After years of debate, the European Commission has unveiled its proposed carbon border levy. It is bold, complicated, controversial – and its prospects are far from certain.
Climate campaigners say the move will penalise society’s most vulnerable, while the chair of the European Parliament’s environment committee calls it “politically suicidal”.
Emerging partnerships between countries like Germany and Australia, backed by business interests and financial incentives, are laying the foundations for a global, green hydrogen market to replace fossil fuels.
Market reforms and administrative policies are often at odds in China, leaving fossil fuels with distinct advantages over wind and solar power.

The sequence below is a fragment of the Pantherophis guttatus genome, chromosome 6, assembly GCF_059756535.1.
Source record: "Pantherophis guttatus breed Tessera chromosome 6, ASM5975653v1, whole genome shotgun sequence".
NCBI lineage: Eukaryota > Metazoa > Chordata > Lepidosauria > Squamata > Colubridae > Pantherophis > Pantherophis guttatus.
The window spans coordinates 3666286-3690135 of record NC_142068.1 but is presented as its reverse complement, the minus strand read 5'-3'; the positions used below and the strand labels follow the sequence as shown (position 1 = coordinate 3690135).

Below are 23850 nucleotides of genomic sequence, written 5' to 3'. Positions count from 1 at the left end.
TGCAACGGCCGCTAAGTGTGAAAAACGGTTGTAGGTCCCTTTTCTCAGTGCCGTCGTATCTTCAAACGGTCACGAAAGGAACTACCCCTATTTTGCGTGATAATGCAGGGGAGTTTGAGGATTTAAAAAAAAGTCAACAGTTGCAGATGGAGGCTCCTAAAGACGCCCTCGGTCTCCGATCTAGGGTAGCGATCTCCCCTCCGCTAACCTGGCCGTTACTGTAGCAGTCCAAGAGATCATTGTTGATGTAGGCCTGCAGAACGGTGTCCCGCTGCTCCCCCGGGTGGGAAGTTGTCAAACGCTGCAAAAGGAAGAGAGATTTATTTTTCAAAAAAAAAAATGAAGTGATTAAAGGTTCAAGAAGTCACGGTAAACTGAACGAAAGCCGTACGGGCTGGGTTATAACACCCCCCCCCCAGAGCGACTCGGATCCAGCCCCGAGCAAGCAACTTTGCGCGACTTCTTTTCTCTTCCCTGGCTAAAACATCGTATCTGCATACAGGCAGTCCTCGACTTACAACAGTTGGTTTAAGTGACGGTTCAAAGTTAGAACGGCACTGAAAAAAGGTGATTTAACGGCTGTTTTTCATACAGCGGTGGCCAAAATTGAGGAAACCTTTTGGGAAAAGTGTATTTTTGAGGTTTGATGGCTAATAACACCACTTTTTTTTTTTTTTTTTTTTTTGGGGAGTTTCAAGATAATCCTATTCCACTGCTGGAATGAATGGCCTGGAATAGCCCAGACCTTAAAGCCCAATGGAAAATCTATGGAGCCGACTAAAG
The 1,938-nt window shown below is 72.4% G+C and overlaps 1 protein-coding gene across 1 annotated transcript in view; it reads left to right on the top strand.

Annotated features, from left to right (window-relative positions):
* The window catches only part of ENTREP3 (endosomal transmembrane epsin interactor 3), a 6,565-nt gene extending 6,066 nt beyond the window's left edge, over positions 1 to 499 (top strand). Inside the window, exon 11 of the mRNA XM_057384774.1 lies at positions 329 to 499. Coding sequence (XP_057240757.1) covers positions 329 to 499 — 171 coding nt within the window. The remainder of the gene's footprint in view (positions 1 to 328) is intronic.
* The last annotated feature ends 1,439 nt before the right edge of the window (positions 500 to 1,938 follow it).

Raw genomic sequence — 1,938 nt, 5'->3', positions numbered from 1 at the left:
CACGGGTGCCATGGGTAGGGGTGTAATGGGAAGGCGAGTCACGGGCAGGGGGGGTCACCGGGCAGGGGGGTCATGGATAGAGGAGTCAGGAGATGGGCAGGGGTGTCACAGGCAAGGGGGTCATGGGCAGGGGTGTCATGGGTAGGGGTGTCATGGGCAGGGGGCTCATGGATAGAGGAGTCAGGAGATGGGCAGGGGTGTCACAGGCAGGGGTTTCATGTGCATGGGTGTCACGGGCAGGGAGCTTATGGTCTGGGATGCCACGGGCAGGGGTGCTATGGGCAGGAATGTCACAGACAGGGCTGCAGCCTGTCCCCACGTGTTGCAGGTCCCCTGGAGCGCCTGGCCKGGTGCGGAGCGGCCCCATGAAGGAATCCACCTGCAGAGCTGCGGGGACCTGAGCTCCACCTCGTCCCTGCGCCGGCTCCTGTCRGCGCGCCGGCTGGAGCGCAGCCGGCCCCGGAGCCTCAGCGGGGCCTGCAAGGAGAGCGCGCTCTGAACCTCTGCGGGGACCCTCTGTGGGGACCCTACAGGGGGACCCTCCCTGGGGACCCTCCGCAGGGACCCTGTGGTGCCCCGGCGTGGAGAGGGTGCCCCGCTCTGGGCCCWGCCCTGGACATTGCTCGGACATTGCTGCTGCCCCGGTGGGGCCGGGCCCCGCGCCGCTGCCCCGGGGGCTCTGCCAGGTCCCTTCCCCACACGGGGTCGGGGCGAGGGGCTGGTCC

The price of carbon in Europe has doubled this year, and some believe it could double again. Europe’s emitters face a new paradigm of structurally higher EU allowance prices.
Emissions from sectors covered by Europe’s carbon market plunged in 2020. The resulting allowance surplus must be addressed by policymakers, says think tank Sandbag.
Road transport and buildings have been spared from EU ETS obligations until now, but an upcoming revision may change that, and climate campaigners are concerned.
The burden of emissions reductions imposed by the EU carbon market has fallen mostly on the power sector, but, as emissions targets deepen, this will have to change. Are Europe’s industrial emitters ready?
With some of the worst death rates from the Covid-19 pandemic, high unemployement and public debt, many Latin American countries are struggling to marry climate action and the need to stop their economies from falling apart.